A sequence of natural deposits, medieval grave and graveyard soils, post-medieval pathways and topsoil and a recent burial probably dating the 1940s were revealed. One medieval burial pre-dates the early 14th century buttress construction and is probably associated with the 12th century church. Evidence for the later renovation of the church was recovered in the form of brick buttress footings and medieval roof tiles used to build-up material for pathways. Finds included a 17th century clay pipe fragment and unstratified medieval and post-medieval pottery.
See (S8).
S. Howard (HES), 16 November 2010.

April 2010.
The six church bells need to be removed, repaired, re-tuned and re-hung. This is estimated to cost £32,000.
See (S9) for further details.
H. White (NLA), 16 April 2010.

Monument Types

  • CHURCH (Medieval to Post Medieval - 1066 AD to 1900 AD)
  • FINDSPOT (Medieval - 1066 AD to 1539 AD)
  • FINDSPOT (Post Medieval - 1540 AD to 1900 AD)

Associated Finds

  • DOOR (Medieval - 1066 AD to 1539 AD)
  • DOOR (Medieval - 1066 AD to 1539 AD)
  • FONT (Medieval - 1066 AD to 1539 AD)
  • MILLSTONE (Medieval - 1066 AD to 1539 AD)
  • PISCINA (Medieval - 1066 AD to 1539 AD)
  • WINDOW (Medieval - 1066 AD to 1539 AD)
  • WINDOW (Medieval - 1066 AD to 1539 AD)
  • WINDOW (Post Medieval - 1540 AD to 1900 AD)

Protected Status

  • Listed Building

Sources and further reading

---Aerial Photograph: TM 1992C-E,G.
---Serial: Blomefield, F.. 1805-1810. An Essay Towards a Topographical History of the County of Norfolk.. Volume Unknown. pp 191-198.
---Scheduling record: English Heritage. List of Buildings of Historical and Architectural Interest.
---Unpublished document: Listed Building Consent.
---Illustration: Cotman, J.S.. 1804. Tower of St Mary's Church.
---Illustration: Ladbrooke. 1823. Long Stratton Church.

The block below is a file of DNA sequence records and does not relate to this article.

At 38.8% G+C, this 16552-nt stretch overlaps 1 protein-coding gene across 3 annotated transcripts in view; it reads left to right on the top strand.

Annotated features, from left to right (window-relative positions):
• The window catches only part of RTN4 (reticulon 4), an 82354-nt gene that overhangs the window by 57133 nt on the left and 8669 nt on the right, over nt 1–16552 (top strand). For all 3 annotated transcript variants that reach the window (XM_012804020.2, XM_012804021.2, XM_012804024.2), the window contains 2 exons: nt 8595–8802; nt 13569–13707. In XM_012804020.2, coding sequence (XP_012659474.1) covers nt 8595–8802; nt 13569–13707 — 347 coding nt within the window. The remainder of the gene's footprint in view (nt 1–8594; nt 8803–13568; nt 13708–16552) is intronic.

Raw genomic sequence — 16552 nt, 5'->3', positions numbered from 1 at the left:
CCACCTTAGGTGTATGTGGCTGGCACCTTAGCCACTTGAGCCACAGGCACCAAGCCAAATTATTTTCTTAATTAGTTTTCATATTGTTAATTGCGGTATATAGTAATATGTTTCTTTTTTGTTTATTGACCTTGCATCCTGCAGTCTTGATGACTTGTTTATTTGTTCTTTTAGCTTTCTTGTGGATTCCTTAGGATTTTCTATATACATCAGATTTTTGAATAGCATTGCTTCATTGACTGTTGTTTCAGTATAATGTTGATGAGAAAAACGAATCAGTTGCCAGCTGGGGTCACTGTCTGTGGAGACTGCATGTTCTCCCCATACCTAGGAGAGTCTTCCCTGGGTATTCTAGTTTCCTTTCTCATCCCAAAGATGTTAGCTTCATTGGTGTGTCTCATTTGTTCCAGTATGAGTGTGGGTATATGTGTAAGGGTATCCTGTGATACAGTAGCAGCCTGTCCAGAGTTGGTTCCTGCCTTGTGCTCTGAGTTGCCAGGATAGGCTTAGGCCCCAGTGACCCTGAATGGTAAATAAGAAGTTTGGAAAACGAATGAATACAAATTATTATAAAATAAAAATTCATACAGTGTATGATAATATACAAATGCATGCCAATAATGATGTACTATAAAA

---Newspaper Article: Eastern Daily Press. 2010. Church bells will fall silent unless £32,000 is raised. 16 April.
---Leaflet: An Introduction to Stratton St. Mary Church.. Modern Press.
---Secondary File: Secondary file.
---Newspaper Article: Eastern Daily Press. 201?. The chime has come for bell restoration work. 11 January.
---Newspaper Article: Eastern Daily Press. [unknown]. Restoration work to start on church bells. [unknown].
<S1>Newspaper Article: Eastern Daily Press. 1984. Repairs to tower finished. 22 November.
<S2>Unpublished document: Rose, E. (NLA). 2005. Building Report..
<S3>Unpublished document: Smalley, R.. 2007. Stratascan Report No. J2382. Geophysical survey report for St Mary's Church, Long Stratton.. September.
<S4>Unpublished document: Reynolds Jury Architecture. 2008. Design and Access Statement, St Mary's Church, Long Stratton.
<S5>Unpublished document: Heywood, S. (HES). 2008. Statement of significance for The Parish Church, Stratton St Mary..
<S6>Unpublished document: Unknown. Church guide to St Mary's Church, Long Stratton..
<S7>Unpublished document: Knight, G.. The turret clock at the church of St Mary, Stratton.
<S8>Unpublished document: Kendall, R.. 2010. Archaeological Project Services Report No. 77/10. Archaeological monitoring and recording at St Mary's Church, Long Stratton, Norfolk.. September.
<S9>Newspaper Article: Eastern Daily Press. 2010. Long Stratton: Vibrant and active village that's long on history. 1 September.